She is Like the Merchant Ships

The bulk of my days, at the moment, is spent in a classroom studying the Hebrew Writings. In the Hebrew Scriptures, the Writings include some of my favorite books: Psalms, Proverbs, Ecclesiastes, Song o’ Songs, et cetera.

Today we spent considerable time talking about Proverbs, that ever so not-linear, non-narrative book. We love to take those little sayings and affix them to our Jesus-y stationaries.

When I was sixteen, Proverbs 3:4-5 were my little faves. I can remember telling the admissions-lady at Grove City College about those verses as I nervously sat in for my prospective student interview. Oh that was a very small, very Christian school. I didn’t get in. My, my, would my life have looked different if I went there, though. I think God saved me through a mid-sized public university with lots of skeptics and God-haters. Little did I know.

Here is a question we struggled over today:

Is the “Ode to a Noble Wifey” in Proverbs 31 translatable to women today? Is it a standard for us to draw lines around? Or is it a composite sketch of lots of different women (and or men) of character, to bookend Proverbs with an exclamation point?

Many ladies in our class said these verses put unruly expectations on women to be the primary caretaker, the house-arranger, and the wild businesswoman, all at the same time. One man admitted it helped other men in his church create the “standard list” for their wife-shopping. (Yikes, man.)

I’m still not sure what I think. I just know that I like how the noble woman is a travelista, like the nice merchant ships, and will go to great lengths for some good foreign food. And I like that she wears strength and dignity from her wardrobe as she laughs at the coming days.

For all of her innumerable tasks, she seems way laid back for all the sleep she is not getting.

4 Responses to “She is Like the Merchant Ships”
  1. sue says:

    God surely did not create His children for them to build boxes around each other declaring their “standard lists” for the hunt of each other!!!
    We must have been blind to think it would be so very tidy if we could box each gender up like our cultures have in the past and continue to do today. Silly humankind trying to be like each other instead of like Christ….
    You, my dear, learn on and share with us your insights.

  2. Spence says:

    As I read through “The Ode, #31” it struck me that the first line says, “who can find her?” That sounds about right as you read it. But then I thought aren’t we (Followers of Christ) “the Bride” of Christ, and doesn’t a bride become a wife. Maybe we as the the bride should look at the “List” in Psalm 31 and live it as his future wife and as a community of faith.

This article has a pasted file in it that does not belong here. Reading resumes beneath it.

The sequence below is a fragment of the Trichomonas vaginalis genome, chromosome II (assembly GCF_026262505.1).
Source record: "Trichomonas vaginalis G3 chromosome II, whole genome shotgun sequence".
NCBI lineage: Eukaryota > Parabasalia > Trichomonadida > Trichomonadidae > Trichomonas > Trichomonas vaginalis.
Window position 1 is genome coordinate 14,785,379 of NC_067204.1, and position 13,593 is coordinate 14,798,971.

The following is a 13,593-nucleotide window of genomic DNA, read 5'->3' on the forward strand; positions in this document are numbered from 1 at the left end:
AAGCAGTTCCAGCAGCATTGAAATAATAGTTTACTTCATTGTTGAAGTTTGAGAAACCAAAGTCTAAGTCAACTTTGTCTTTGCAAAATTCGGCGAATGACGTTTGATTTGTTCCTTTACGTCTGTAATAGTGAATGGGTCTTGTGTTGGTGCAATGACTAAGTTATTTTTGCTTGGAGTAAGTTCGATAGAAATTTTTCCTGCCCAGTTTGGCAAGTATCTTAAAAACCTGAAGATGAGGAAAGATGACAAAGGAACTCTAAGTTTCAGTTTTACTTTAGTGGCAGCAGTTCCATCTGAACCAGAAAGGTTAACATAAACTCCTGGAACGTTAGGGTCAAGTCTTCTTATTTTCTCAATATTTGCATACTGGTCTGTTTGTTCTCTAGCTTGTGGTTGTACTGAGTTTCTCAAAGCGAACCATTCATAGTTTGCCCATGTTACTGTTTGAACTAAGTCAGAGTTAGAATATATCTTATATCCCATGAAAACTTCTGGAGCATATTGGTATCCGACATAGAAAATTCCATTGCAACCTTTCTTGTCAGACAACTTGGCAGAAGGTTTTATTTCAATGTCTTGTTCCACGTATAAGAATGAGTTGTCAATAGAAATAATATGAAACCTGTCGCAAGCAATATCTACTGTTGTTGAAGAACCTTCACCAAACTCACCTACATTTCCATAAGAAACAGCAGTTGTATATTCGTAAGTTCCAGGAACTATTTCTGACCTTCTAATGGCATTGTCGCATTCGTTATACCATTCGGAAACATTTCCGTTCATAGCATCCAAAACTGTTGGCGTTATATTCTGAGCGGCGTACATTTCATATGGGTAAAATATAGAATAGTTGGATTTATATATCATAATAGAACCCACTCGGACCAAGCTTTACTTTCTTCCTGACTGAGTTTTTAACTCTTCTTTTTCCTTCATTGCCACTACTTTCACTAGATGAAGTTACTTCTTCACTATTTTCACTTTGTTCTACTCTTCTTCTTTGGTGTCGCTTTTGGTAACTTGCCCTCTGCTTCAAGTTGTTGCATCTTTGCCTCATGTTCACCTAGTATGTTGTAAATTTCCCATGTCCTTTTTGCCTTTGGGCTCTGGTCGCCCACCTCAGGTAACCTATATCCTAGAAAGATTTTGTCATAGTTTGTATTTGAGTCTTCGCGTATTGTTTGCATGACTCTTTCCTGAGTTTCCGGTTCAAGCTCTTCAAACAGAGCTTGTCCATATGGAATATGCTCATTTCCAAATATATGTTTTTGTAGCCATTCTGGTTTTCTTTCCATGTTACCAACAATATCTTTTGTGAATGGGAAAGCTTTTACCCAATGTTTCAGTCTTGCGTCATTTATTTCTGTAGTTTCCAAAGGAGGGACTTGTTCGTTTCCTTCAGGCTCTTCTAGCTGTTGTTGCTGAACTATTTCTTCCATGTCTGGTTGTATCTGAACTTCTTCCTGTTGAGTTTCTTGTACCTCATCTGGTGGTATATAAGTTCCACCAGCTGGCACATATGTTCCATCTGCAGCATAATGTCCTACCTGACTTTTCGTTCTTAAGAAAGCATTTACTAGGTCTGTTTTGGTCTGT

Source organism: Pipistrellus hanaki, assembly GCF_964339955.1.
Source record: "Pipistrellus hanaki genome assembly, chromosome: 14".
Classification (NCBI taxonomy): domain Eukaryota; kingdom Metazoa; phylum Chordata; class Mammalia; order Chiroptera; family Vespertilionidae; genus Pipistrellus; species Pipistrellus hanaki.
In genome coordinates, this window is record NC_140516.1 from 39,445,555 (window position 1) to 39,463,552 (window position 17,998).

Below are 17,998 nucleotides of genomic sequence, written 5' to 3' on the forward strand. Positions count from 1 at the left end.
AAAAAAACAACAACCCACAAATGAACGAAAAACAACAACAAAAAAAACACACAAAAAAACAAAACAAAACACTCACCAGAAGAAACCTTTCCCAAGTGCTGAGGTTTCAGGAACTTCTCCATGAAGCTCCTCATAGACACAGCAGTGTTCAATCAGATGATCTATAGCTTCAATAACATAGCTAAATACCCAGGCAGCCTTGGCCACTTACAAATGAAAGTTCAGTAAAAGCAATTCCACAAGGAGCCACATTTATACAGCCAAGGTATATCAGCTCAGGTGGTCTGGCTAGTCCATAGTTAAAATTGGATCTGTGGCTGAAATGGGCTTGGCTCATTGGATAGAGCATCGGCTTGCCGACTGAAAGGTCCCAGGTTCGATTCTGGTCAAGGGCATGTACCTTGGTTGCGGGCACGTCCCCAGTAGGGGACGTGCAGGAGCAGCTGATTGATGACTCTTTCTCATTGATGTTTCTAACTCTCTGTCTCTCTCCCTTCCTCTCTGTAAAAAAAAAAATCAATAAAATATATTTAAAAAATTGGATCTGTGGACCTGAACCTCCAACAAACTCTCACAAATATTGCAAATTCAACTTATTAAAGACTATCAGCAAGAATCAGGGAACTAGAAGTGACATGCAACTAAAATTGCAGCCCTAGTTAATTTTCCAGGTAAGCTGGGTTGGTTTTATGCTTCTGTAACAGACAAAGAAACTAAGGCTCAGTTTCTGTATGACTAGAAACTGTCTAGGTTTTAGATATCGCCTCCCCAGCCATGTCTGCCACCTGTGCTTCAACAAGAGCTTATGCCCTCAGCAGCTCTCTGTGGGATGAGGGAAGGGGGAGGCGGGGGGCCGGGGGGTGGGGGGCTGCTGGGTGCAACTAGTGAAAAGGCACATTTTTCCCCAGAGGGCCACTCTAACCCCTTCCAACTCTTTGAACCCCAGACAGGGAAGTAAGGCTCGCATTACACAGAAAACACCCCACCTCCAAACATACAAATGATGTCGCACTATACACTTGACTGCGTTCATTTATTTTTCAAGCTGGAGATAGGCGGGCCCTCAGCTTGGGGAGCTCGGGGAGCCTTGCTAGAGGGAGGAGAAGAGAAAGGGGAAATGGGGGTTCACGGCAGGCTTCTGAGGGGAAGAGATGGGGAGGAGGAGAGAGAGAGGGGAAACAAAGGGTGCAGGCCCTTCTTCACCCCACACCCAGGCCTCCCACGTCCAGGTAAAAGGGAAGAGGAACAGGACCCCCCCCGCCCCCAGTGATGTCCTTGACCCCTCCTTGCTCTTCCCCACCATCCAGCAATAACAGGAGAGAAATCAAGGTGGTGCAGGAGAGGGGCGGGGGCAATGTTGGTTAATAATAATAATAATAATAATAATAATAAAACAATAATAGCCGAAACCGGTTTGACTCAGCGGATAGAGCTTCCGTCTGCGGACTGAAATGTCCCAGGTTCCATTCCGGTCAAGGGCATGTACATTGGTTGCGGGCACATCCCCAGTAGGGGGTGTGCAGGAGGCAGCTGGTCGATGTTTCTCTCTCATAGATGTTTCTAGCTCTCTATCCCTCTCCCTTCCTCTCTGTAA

Plus if I expect my beloved wife to get up and work when it’s still dark…well let’s just say that’s not gonna fly. I also think that comment from the guy in your class about this being the “standard list” is scarey, but true in the church at large. All that being said, I do think of my lovely wifey as the Psalm 31 woman. And many of the women I love and know embody this women.Maybe I’m reading it to loosely, but my beloved and these other women are all little bag’s of Rubies. (Wow, didn’t know I was going to write a book)

  3. Melissa says:

    I like the idea that the woman in Proverbs 31 can also be a model for the bride of Christ. What a beautiful image to hope for as we prepare ourselves to be with Him. I’d never thought of the 31st chapter outside the context of womanhood, and wifey-ness but I think it does me good to see it as an organic, multi-applicable testimony of who we were (and are someday) meant to be. Thanks Nelly for writing beautiful things that challenge me to climb out of my so often dull-dry spiritual hole.

  4. Jenelle says:

    @ Sue
    I think boxes are silly. I cut them up and make shelves out of them.

    @ Spence
    Look at you, waxing theological! I think you are really onto something with the idea of Proverbs 31 referring to not an individual but the people of God as a whole. We need more folks reminding us that we’re not just “I’s.” It always bugs me when I pray the “our Father” by myself. It’s just wrong.

    @ Melissa
    I’d never really looked at 31 outside the context of womanhood, either. I shared in class that I think I grew up on it, because it is one of the few chapters in the Scriptures devoted to women (apart from Ruth and Esther, et cetera.)

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